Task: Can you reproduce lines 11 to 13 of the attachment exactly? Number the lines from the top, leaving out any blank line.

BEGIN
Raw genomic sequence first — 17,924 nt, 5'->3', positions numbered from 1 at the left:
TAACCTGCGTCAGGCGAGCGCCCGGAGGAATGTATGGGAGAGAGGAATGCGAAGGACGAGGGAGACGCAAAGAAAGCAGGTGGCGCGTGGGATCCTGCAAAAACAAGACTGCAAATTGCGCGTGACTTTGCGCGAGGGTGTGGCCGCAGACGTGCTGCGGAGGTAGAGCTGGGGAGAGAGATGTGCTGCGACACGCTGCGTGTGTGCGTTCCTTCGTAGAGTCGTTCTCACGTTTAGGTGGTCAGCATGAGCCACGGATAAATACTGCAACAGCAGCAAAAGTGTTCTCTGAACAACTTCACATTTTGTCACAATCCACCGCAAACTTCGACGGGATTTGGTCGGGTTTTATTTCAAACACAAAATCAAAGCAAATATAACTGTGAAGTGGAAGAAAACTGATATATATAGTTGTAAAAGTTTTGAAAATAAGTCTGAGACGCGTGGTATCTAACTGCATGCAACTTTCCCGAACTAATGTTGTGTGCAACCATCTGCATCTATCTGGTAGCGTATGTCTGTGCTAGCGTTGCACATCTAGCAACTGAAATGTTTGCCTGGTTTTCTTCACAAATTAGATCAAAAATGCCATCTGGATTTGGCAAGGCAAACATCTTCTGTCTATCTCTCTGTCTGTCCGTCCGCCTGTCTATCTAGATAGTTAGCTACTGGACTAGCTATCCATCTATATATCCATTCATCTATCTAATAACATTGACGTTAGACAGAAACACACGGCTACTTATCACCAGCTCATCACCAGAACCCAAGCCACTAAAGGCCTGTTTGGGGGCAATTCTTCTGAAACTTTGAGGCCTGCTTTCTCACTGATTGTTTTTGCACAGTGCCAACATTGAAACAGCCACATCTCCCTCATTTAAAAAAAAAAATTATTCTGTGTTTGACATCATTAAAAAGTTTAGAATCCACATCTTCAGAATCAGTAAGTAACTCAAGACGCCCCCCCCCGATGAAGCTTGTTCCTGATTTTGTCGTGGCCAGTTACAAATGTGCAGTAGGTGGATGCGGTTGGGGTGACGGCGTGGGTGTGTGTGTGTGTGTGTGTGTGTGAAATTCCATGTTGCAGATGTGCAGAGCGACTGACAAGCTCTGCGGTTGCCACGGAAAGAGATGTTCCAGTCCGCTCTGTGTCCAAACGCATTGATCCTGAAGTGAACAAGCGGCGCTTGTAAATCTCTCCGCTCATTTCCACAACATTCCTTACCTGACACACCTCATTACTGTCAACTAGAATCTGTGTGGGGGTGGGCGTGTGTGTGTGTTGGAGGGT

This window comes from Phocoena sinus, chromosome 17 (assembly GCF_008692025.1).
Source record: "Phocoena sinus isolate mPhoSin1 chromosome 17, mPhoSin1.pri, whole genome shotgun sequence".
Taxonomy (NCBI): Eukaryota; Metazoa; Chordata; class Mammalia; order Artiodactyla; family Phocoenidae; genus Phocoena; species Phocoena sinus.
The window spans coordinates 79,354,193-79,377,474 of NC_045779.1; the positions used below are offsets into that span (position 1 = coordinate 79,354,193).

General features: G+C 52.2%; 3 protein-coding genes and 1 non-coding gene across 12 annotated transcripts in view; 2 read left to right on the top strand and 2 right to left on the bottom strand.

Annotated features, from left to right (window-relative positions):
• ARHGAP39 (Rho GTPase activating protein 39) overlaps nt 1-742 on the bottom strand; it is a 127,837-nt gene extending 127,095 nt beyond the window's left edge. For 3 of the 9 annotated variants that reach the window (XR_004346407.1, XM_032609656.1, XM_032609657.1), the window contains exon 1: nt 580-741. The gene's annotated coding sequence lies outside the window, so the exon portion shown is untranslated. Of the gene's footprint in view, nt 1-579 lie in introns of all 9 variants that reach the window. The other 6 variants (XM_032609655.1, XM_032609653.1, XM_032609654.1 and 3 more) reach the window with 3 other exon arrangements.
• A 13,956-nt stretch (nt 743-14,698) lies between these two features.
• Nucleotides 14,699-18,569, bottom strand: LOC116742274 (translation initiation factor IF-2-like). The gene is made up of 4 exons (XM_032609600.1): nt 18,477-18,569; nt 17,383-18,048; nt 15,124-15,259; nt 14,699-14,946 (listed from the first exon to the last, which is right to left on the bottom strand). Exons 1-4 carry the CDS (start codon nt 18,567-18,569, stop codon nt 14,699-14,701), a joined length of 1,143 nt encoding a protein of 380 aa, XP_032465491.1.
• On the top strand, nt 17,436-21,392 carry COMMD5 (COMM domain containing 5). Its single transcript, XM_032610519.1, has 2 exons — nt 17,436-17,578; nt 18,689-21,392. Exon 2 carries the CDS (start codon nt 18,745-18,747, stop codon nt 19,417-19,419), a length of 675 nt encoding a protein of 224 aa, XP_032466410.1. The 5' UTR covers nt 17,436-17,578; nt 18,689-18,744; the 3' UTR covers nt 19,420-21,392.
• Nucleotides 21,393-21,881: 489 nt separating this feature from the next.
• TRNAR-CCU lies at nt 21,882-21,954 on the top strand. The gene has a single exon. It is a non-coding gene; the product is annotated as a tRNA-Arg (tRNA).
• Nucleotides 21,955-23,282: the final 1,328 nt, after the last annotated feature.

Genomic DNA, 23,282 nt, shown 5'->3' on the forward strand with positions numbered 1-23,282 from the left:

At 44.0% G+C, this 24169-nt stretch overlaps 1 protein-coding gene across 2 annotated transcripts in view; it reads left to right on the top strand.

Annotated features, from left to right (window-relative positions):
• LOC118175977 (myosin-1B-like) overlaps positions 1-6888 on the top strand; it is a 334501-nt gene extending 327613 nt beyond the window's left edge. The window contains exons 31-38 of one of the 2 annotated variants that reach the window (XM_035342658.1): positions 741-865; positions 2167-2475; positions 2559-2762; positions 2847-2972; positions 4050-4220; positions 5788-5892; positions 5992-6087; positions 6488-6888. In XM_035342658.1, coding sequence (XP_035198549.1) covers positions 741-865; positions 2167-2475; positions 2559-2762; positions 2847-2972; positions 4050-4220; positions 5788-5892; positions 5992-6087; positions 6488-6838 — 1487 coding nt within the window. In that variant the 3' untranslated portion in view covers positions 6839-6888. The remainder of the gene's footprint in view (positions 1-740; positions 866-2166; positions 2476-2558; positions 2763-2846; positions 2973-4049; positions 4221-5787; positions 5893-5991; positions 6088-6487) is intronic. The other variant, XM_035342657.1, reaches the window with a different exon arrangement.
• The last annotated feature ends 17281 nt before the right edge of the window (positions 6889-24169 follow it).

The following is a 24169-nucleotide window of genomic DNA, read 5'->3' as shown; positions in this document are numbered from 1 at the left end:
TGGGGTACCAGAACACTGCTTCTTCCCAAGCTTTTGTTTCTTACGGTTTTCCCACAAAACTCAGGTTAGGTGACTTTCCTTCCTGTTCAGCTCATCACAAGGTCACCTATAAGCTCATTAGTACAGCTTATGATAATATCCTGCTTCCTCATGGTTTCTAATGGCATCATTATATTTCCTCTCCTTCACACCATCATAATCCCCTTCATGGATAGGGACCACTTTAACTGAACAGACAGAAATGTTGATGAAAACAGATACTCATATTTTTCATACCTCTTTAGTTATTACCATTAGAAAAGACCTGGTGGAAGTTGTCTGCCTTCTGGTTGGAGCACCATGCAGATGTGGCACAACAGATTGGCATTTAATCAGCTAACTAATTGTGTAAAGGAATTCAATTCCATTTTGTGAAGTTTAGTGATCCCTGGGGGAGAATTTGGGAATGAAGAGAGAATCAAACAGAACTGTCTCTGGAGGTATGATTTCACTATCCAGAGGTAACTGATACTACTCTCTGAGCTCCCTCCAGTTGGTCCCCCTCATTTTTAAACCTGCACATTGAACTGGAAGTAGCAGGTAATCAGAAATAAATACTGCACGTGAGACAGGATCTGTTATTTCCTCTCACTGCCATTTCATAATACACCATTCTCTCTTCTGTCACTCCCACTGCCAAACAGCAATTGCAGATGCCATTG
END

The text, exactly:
• Nucleotides 14,699-18,569, bottom strand: LOC116742274 (translation initiation factor IF-2-like). The gene is made up of 4 exons (XM_032609600.1): nt 18,477-18,569; nt 17,383-18,048; nt 15,124-15,259; nt 14,699-14,946 (listed from the first exon to the last, which is right to left on the bottom strand). Exons 1-4 carry the CDS (start codon nt 18,567-18,569, stop codon nt 14,699-14,701), a joined length of 1,143 nt encoding a protein of 380 aa, XP_032465491.1.
• On the top strand, nt 17,436-21,392 carry COMMD5 (COMM domain containing 5). Its single transcript, XM_032610519.1, has 2 exons — nt 17,436-17,578; nt 18,689-21,392. Exon 2 carries the CDS (start codon nt 18,745-18,747, stop codon nt 19,417-19,419), a length of 675 nt encoding a protein of 224 aa, XP_032466410.1. The 5' UTR covers nt 17,436-17,578; nt 18,689-18,744; the 3' UTR covers nt 19,420-21,392.
• Nucleotides 21,393-21,881: 489 nt separating this feature from the next.